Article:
And then I looked around at the crowd, and I realized that no one who looked at me this year or last would have known my state of mind. I’m sure there was a lot of joy in the crowd, but also a lot of longing for companionship. A lot of pervasive emotional pain. The fact that it often looks one and the same is a bit troubling.

I’m not saying that everyone in the whole world must walk about two by two in order to be happy. Some people are perfectly satisfied being alone. I know I felt that way for quite some time. Some people who are in relationships are even more lonely than their single friends, and that’s got to be even more emotionally excruciating.

I just find it kind of enlightening to realize that there’s really no way to know what’s going on beneath the surface unless you talk to someone. We need to communicate more. We need to put down our devices and actually connect.

And to those of you who are swirling in that deep dark pit of loneliness that I used to know all too well, I just want to say that it may feel like that’s your forever, but keep reaching out. You never know when someone will take your outstretched hand, and that changes everything. I’m living proof of that.


An attitude of gratitude is what you need to get along. Read my book!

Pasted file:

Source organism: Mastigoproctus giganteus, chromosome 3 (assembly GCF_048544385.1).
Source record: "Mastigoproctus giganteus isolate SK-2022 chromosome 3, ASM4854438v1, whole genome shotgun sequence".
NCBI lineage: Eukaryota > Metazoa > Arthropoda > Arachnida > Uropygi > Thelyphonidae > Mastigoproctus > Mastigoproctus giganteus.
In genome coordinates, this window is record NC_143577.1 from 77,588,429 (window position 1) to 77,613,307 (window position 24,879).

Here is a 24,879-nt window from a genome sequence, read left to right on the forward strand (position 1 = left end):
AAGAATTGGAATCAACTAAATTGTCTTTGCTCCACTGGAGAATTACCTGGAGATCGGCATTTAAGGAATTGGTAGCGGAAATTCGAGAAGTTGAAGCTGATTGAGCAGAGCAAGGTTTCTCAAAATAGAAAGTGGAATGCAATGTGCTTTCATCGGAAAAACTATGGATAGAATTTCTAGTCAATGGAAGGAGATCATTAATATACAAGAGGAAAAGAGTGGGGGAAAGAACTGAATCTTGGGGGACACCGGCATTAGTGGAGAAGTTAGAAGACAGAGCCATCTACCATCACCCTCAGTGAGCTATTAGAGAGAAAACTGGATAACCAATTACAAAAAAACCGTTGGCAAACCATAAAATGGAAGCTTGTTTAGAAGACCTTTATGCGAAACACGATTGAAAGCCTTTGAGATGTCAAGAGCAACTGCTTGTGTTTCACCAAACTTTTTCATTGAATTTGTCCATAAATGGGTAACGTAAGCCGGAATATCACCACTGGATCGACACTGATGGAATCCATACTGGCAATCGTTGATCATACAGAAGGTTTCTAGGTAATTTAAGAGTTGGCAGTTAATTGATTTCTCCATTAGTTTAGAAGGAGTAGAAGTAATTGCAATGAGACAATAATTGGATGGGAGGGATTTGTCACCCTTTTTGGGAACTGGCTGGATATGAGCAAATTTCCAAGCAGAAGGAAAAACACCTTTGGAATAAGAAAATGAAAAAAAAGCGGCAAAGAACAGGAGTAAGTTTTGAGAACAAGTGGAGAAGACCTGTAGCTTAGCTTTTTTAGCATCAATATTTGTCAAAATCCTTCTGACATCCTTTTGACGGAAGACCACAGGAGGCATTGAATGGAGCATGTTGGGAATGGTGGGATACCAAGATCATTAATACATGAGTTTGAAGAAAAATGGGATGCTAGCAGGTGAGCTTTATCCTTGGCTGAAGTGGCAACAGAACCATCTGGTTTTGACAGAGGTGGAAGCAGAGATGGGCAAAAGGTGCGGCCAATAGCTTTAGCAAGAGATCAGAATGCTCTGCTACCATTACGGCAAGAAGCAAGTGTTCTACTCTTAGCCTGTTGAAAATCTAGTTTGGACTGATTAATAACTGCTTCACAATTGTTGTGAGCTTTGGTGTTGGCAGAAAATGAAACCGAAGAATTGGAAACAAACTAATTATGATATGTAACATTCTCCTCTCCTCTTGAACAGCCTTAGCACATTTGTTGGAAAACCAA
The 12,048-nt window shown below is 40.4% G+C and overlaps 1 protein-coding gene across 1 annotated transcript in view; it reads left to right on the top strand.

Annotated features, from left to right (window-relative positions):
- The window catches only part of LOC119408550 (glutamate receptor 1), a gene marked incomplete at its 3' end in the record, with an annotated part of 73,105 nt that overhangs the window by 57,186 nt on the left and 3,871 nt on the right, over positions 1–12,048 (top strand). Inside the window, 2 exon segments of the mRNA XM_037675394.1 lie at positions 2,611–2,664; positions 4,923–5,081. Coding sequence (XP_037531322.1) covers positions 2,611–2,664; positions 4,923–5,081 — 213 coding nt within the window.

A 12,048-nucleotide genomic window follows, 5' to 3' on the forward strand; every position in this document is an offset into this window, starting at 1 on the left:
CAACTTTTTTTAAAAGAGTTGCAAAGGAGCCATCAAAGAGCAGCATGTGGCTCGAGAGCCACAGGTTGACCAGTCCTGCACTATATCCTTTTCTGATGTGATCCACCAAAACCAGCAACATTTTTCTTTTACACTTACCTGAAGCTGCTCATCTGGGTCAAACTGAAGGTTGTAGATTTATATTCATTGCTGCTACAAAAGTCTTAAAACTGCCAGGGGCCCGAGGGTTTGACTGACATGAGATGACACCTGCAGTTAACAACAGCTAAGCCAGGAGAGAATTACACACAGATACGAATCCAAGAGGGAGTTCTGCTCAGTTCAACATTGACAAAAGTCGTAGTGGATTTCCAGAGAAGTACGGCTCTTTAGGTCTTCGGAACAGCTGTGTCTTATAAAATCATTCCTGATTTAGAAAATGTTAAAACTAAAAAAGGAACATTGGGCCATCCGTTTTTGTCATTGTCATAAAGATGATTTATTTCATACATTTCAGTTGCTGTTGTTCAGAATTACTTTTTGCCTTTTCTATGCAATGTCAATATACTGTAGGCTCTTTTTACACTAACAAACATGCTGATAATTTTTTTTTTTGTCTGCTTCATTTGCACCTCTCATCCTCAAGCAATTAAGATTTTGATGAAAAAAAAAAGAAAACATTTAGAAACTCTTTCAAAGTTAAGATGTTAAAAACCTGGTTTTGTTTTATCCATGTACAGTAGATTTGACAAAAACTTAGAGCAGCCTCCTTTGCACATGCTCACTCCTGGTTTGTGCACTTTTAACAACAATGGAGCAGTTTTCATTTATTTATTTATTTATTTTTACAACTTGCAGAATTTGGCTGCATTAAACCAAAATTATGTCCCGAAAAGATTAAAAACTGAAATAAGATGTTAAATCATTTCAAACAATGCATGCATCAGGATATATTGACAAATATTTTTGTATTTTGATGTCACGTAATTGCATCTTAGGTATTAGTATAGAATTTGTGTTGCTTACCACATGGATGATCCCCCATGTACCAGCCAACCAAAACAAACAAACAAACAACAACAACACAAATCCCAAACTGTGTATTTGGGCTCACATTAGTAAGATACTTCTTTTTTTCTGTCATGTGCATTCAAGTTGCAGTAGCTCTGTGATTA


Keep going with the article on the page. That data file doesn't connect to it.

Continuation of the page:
Christmas Lights

One of my favorite things to do during the holidays is check out the many Christmas lights. It seems like every town has at least a street or two where all the houses go all out with their decorations. We drove through one of those neighborhoods recently during a high wind storm, and that added another layer to the experience. The lights seemed like they were dancing, and the inflatable decorations were bobbing about, or clinging desperately to light poles.

It’s always fun to play Christmas music while doing this. Nat King Cole. Bing Crosby. And then sometimes we go rogue and go with a more modern artist like Annie Lennox, who has a great Christmas album. It’s called A Christmas Cornucopia. Highly recommended.

If you live anywhere near water, you might have the experience of a Christmas Parade of Lights, where all the boats light up. They do that here in Seattle, and that, too, was much fun. (Until the night turned to sh** when a car plowed into us, but I wrote about that yesterday.)

No matter what your religion, or lack thereof, I think colored lights at night are absolutely gorgeous, and well worth appreciating. I wish they were up all year round, but then I suppose they wouldn’t seem as special. Happy holidays, dear reader!

Here are a few of our pictures from the parade of lights in Seattle.


An attitude of gratitude is what you need to get along. Read my book!

The Holiday Spirit

I hate it when I’m required to act jolly. I mean, it’s not like you can just flip a switch and be all “deck the halls” and “fa la la” just because it’s expected of you. That added pressure during the holiday season is exactly why suicide rates spike. I mean, if you’re already feeling like a freak or a lonely outcast, then being constantly reminded you’re also not in the right mood must be too much to bear.

There have been entire years where “Bah, humbug” was my default position. I didn’t want to be bothered. I avoided malls and parties and gift exchanges. I couldn’t work up the strength to decorate. I just wanted to make it through to January, so I’d have time to brace myself for the assault on single people everywhere that is more commonly known as Valentine’s Day.